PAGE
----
First one step and then two and then total silence. I looked down and at my feet was a small rubber ball. My instincts told me to bolt but I was unable to move, my feet feeling like lead weights attached to my legs, which were now starting to tremble. The skipping sound brought me back to reality and my gaze again was transfixed back to the stage. There I saw a young girl, possibly six or seven, dressed in a pink gauze dress that seemed to float around her as if a slight, unseen breeze was moving the transparent material slowly around her body. It appeared as a pale pink mist. Her hair hung in golden ringlets, bobbing up and down as she moved, making her way to the door at the opposite end of the stage. She then stopped suddenly, turning to look at me. Her crystal blue eyes locked on mine and it appeared that she was trying to tell me something, as the ache in her eyes was truly evident. She then vanished from sight as if swallowed up in the black abyss waiting to engulf her at the opposite end of the stage.

After regaining my composure I stood for a while in the darkness, not wanting to believe what I had just seen and heard. Who was this young lady and why had she chosen to reveal herself to me? I then looked down at my watch, knowing full well that I had only been standing there for a short amount of time. But I was wrong.... I had been transfixed in time for a good two hours and knew I had to leave. I took one more glance over my shoulder to the stage area, hoping to again catch a glimpse of the little girl whose eyes had beseeched me to stay. This was not to be, at least not on this particular visit. Turning on my heels, I walked slowly towards the dimly lit exit sign guiding me back to the theater lobby. Again I turned, not being able to shake off the image of the girl, but the only thing staring back at me was the old contents of the theater. I jerked open the lobby door and walked through, listening for the door to close behind me. It closed with a thud. Walking over to the box office I switched the lights off and set the ancient alarm system that had been watching over the theater for many years. It was the silent sentry on duty that called in an alarm at the hint of any unwanted intruders. The button flashed green. It was time to go.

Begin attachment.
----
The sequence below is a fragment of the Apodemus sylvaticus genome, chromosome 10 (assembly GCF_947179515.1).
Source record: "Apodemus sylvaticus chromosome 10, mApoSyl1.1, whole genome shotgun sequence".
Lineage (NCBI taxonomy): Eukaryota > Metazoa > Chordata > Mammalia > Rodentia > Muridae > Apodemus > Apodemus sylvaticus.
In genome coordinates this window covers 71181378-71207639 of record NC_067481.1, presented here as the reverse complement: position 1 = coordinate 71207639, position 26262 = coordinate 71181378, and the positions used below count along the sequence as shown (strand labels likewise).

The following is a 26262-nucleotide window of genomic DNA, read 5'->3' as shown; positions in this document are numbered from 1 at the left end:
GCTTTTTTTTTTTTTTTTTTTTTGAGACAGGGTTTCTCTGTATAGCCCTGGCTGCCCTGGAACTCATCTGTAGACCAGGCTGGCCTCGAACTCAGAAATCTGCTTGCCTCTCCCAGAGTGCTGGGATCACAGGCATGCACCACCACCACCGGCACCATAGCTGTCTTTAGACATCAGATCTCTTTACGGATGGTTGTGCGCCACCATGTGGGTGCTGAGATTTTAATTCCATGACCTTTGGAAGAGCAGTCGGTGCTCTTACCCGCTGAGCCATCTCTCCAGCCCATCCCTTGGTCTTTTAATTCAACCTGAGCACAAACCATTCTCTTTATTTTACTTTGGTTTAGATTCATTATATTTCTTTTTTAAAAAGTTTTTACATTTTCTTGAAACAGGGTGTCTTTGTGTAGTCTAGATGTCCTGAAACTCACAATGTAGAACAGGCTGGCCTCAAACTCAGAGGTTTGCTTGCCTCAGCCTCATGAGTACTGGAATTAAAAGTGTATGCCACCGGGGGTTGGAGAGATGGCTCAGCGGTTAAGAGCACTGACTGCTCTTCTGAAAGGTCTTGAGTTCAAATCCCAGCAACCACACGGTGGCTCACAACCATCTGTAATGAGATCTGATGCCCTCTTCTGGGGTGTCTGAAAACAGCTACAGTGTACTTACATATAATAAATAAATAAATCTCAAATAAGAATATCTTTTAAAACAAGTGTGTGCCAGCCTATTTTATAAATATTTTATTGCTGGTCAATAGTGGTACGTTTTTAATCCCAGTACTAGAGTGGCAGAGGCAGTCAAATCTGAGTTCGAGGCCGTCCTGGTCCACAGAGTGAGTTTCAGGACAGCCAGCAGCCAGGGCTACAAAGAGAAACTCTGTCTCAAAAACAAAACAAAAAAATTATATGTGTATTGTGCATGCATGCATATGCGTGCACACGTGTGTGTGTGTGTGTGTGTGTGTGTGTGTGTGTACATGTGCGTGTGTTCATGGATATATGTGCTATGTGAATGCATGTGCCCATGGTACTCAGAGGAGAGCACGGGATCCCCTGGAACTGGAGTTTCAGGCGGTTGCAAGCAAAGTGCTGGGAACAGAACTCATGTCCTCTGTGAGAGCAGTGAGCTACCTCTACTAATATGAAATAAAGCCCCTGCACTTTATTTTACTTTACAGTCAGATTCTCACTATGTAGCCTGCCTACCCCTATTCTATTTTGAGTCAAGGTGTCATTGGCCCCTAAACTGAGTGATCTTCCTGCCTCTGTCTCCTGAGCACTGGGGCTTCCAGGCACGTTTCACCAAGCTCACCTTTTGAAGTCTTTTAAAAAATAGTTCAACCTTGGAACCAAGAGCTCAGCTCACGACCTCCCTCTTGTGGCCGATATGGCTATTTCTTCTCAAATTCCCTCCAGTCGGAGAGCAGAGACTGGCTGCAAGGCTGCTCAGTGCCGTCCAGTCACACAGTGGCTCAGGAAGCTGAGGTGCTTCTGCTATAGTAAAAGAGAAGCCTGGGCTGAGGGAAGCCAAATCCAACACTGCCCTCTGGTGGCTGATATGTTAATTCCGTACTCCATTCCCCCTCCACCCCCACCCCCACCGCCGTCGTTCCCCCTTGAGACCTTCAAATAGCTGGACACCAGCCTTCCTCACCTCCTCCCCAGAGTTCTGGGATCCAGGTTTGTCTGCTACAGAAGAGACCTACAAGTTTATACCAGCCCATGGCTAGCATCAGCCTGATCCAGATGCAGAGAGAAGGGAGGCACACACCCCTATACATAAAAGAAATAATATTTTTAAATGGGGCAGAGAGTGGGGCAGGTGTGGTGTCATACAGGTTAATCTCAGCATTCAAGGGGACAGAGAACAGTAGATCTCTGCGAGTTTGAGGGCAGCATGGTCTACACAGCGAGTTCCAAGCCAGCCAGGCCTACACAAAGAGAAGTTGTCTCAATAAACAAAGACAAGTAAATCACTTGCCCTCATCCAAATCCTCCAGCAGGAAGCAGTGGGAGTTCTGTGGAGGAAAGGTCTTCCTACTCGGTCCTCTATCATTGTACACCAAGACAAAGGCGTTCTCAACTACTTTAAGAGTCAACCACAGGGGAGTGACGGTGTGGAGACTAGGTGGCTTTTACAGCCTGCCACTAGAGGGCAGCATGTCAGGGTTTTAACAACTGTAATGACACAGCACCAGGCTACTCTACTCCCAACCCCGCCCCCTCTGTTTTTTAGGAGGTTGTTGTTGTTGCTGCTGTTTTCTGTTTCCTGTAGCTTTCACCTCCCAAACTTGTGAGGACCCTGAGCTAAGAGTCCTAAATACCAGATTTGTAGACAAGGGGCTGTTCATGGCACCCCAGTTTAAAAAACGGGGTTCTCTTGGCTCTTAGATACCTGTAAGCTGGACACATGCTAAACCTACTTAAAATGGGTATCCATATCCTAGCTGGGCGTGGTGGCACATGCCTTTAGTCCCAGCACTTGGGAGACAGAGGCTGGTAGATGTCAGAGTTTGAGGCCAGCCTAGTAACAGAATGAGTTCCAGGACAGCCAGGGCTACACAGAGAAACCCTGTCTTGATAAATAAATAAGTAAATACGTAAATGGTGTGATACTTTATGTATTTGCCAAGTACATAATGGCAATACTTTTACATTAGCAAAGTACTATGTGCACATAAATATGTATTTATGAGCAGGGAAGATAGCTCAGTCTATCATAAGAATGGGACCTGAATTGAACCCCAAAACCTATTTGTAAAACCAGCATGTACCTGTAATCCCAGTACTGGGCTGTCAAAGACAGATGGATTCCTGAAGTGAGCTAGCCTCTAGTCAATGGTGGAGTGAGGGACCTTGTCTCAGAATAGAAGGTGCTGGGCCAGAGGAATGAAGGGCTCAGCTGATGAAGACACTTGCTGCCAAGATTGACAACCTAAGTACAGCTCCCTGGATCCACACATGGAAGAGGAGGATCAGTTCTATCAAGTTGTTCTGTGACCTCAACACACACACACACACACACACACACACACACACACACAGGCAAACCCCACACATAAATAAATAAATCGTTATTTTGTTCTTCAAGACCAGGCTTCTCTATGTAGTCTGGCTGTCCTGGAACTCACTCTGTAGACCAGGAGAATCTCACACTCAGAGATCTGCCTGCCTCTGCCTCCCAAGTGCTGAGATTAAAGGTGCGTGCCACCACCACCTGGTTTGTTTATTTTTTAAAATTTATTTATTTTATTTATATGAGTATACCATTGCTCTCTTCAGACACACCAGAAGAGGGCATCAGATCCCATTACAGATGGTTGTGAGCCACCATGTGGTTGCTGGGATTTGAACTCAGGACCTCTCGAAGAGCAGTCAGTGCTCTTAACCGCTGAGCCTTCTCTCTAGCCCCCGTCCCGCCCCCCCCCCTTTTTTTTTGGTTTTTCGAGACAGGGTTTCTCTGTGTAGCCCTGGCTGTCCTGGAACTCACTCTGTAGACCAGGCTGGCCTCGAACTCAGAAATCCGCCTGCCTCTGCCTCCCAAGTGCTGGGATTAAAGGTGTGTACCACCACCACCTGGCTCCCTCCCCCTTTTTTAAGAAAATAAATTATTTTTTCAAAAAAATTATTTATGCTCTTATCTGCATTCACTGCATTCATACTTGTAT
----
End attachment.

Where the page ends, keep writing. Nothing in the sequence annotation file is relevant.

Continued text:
Standing in total darkness now, I made my way to the front door. It opened slightly and it was then that I felt two cold hands push down on my shoulders and begin pulling me back into the building. I lurched forward, propelling myself out the door into the sunlight. I whirled to lock the door and with one desperate movement the lock finally went through the hole in the old metal clasp. My day�s ordeal had finally ended but I knew in my mind that it was only for the present. In a daze, I walked slowly to my car, turned on the ignition and began driving away. In passing the theater I looked up at the window in the projection booth. There I saw a man looking straight at me. I blinked my eyes but the apparition continued to stare down at me. A thin smile appeared on his gray, transparent face and then he was gone.